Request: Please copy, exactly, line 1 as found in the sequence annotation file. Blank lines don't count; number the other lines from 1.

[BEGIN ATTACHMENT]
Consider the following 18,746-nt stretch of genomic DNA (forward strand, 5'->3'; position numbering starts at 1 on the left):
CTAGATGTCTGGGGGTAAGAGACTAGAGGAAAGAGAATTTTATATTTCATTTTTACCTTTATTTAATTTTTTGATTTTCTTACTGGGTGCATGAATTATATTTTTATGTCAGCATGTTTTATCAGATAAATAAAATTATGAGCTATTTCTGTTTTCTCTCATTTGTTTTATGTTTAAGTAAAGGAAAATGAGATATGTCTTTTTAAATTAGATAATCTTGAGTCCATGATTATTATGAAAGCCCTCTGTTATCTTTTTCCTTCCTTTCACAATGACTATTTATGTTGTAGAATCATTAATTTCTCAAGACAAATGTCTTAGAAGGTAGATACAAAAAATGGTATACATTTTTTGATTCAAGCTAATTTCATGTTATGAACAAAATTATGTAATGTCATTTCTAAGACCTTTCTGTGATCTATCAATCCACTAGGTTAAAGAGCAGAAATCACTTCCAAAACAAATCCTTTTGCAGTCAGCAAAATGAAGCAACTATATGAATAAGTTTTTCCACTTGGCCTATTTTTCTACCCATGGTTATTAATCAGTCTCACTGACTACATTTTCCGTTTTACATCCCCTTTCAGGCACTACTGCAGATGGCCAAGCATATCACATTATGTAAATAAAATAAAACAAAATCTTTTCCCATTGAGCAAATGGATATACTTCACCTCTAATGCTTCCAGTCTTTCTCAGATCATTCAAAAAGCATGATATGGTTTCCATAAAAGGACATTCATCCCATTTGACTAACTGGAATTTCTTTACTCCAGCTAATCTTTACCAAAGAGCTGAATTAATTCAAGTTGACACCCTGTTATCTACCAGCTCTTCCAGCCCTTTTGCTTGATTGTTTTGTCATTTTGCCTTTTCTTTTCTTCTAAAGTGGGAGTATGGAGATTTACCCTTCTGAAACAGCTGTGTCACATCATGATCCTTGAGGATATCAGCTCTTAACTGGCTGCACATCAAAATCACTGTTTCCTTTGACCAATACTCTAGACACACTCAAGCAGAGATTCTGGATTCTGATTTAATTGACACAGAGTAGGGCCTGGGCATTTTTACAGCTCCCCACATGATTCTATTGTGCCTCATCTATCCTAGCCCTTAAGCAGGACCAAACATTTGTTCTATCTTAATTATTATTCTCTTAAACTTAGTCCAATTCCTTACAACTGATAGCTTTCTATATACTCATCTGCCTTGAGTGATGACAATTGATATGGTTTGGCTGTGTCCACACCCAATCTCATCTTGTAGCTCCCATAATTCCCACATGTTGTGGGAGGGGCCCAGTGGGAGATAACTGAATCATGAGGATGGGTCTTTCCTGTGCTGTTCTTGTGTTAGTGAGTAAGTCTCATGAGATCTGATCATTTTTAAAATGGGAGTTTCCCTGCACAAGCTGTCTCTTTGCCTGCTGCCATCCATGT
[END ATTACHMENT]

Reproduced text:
Consider the following 18,746-nt stretch of genomic DNA (forward strand, 5'->3'; position numbering starts at 1 on the left):